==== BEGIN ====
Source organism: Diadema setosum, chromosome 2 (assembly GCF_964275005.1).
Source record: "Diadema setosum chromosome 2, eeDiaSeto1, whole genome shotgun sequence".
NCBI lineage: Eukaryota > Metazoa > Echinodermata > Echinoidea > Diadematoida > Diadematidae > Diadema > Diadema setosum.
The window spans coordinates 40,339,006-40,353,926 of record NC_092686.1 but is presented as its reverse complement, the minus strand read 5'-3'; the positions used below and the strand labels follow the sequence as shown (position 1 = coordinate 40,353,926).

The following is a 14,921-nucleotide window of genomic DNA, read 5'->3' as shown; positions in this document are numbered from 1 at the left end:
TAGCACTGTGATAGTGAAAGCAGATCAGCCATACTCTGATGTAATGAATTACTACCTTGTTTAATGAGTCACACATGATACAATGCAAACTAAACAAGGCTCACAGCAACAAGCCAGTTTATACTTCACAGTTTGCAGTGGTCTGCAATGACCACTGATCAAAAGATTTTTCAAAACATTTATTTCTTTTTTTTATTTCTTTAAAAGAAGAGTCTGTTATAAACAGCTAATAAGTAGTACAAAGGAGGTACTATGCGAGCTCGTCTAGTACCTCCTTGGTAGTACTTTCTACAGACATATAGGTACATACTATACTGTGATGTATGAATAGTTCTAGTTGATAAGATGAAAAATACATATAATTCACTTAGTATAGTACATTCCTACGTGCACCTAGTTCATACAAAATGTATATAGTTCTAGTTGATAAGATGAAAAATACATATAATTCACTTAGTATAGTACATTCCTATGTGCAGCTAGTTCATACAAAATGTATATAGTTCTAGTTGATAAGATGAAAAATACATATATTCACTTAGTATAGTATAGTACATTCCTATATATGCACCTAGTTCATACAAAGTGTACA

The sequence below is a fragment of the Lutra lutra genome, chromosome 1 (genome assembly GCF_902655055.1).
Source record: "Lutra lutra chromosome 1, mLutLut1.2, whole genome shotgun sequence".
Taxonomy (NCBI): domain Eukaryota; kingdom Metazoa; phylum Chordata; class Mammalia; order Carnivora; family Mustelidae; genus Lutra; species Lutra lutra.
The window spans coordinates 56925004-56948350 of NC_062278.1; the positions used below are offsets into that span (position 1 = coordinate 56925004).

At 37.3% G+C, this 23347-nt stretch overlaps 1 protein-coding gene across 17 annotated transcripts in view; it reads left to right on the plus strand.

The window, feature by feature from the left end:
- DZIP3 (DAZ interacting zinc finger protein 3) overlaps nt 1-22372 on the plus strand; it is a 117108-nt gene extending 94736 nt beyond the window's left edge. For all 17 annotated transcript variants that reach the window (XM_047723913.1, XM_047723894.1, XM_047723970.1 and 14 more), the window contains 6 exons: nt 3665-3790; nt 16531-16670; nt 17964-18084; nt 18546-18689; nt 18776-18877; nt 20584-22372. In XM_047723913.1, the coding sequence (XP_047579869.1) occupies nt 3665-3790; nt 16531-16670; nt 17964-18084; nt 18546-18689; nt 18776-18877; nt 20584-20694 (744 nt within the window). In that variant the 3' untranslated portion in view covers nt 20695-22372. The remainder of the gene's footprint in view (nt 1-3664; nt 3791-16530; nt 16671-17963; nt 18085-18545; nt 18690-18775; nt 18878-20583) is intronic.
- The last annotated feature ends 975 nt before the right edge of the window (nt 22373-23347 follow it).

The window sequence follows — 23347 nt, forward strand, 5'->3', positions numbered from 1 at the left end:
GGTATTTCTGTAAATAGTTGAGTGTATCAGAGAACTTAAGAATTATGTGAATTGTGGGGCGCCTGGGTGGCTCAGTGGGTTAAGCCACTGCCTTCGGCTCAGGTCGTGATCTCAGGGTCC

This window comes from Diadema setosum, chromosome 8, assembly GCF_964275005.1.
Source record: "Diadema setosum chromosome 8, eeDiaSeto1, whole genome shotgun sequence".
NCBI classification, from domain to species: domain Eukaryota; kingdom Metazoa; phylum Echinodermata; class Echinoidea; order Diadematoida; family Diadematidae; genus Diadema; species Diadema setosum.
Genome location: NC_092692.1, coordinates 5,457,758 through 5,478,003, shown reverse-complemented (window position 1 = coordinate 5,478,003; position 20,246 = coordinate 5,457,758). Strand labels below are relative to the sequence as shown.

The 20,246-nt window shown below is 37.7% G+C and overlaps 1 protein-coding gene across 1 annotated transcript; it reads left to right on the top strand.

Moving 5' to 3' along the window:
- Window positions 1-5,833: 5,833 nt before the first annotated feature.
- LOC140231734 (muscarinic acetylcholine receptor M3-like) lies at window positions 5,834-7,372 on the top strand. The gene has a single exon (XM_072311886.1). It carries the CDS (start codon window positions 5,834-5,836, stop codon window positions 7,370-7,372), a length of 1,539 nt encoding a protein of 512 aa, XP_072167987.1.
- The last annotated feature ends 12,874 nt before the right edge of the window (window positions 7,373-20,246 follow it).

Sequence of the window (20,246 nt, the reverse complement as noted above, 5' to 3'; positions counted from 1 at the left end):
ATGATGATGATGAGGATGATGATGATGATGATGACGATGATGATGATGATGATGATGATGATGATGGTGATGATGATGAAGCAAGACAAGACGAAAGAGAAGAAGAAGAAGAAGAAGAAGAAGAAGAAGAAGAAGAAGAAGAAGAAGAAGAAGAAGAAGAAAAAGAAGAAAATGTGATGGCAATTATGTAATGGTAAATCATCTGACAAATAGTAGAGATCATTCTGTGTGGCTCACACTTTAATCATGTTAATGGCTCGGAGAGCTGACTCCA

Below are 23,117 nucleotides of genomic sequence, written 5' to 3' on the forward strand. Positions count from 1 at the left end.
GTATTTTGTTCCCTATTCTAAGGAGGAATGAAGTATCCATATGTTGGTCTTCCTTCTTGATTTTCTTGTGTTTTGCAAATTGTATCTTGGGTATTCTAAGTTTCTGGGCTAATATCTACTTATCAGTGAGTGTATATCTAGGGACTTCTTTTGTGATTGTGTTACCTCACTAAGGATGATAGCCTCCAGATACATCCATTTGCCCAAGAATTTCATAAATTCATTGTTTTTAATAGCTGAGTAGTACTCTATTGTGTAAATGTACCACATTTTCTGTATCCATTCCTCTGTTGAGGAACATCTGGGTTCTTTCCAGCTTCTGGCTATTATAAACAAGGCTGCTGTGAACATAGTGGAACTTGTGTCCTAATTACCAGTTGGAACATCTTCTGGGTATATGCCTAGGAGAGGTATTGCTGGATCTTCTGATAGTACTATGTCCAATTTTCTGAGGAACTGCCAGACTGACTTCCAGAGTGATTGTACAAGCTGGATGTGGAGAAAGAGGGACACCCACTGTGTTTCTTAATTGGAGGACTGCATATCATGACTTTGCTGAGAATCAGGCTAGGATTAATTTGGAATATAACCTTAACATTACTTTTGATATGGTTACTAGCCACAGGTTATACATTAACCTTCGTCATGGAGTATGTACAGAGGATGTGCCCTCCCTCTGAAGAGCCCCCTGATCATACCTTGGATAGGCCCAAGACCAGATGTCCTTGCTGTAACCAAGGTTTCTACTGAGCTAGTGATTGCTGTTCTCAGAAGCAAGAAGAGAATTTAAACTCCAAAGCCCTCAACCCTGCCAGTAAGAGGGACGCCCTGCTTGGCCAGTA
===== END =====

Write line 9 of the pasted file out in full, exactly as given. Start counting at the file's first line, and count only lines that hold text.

Taxonomy (NCBI): domain Eukaryota; kingdom Metazoa; phylum Chordata; class Mammalia; order Carnivora; family Mustelidae; genus Lutra; species Lutra lutra.